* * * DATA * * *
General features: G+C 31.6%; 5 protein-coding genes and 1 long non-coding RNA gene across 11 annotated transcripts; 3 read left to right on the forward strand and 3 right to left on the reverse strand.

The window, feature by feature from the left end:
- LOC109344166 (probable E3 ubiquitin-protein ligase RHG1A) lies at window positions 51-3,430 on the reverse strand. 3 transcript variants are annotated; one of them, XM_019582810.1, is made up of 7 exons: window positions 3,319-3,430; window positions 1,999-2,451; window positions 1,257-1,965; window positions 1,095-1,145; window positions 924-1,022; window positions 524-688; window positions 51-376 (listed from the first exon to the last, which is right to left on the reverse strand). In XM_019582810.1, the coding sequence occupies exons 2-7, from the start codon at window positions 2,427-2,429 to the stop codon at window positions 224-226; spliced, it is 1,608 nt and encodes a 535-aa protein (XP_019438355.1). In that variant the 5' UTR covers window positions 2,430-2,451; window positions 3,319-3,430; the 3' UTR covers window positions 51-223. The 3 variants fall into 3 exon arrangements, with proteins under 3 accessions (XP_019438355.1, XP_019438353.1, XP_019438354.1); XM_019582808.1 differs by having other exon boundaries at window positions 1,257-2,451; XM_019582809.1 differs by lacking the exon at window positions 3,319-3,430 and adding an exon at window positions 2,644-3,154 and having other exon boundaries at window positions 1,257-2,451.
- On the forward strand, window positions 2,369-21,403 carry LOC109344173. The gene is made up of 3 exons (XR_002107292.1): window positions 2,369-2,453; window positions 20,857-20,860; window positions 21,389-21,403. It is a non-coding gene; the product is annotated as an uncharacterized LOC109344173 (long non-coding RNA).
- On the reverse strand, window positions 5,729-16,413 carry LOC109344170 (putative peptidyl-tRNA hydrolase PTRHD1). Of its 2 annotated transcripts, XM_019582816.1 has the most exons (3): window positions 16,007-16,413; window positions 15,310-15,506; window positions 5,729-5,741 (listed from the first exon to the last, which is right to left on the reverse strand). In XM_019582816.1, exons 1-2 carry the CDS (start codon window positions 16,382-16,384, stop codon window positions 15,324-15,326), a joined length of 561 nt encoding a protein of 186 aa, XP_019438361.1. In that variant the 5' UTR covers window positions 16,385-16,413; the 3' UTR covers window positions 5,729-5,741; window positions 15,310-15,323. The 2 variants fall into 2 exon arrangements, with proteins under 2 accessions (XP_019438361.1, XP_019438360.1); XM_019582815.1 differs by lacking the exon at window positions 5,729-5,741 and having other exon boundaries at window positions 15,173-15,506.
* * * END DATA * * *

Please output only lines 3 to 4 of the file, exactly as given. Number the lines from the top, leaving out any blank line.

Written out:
- LOC109344166 (probable E3 ubiquitin-protein ligase RHG1A) lies at window positions 51-3,430 on the reverse strand. 3 transcript variants are annotated; one of them, XM_019582810.1, is made up of 7 exons: window positions 3,319-3,430; window positions 1,999-2,451; window positions 1,257-1,965; window positions 1,095-1,145; window positions 924-1,022; window positions 524-688; window positions 51-376 (listed from the first exon to the last, which is right to left on the reverse strand). In XM_019582810.1, the coding sequence occupies exons 2-7, from the start codon at window positions 2,427-2,429 to the stop codon at window positions 224-226; spliced, it is 1,608 nt and encodes a 535-aa protein (XP_019438355.1). In that variant the 5' UTR covers window positions 2,430-2,451; window positions 3,319-3,430; the 3' UTR covers window positions 51-223. The 3 variants fall into 3 exon arrangements, with proteins under 3 accessions (XP_019438355.1, XP_019438353.1, XP_019438354.1); XM_019582808.1 differs by having other exon boundaries at window positions 1,257-2,451; XM_019582809.1 differs by lacking the exon at window positions 3,319-3,430 and adding an exon at window positions 2,644-3,154 and having other exon boundaries at window positions 1,257-2,451.
- On the forward strand, window positions 2,369-21,403 carry LOC109344173. The gene is made up of 3 exons (XR_002107292.1): window positions 2,369-2,453; window positions 20,857-20,860; window positions 21,389-21,403. It is a non-coding gene; the product is annotated as an uncharacterized LOC109344173 (long non-coding RNA).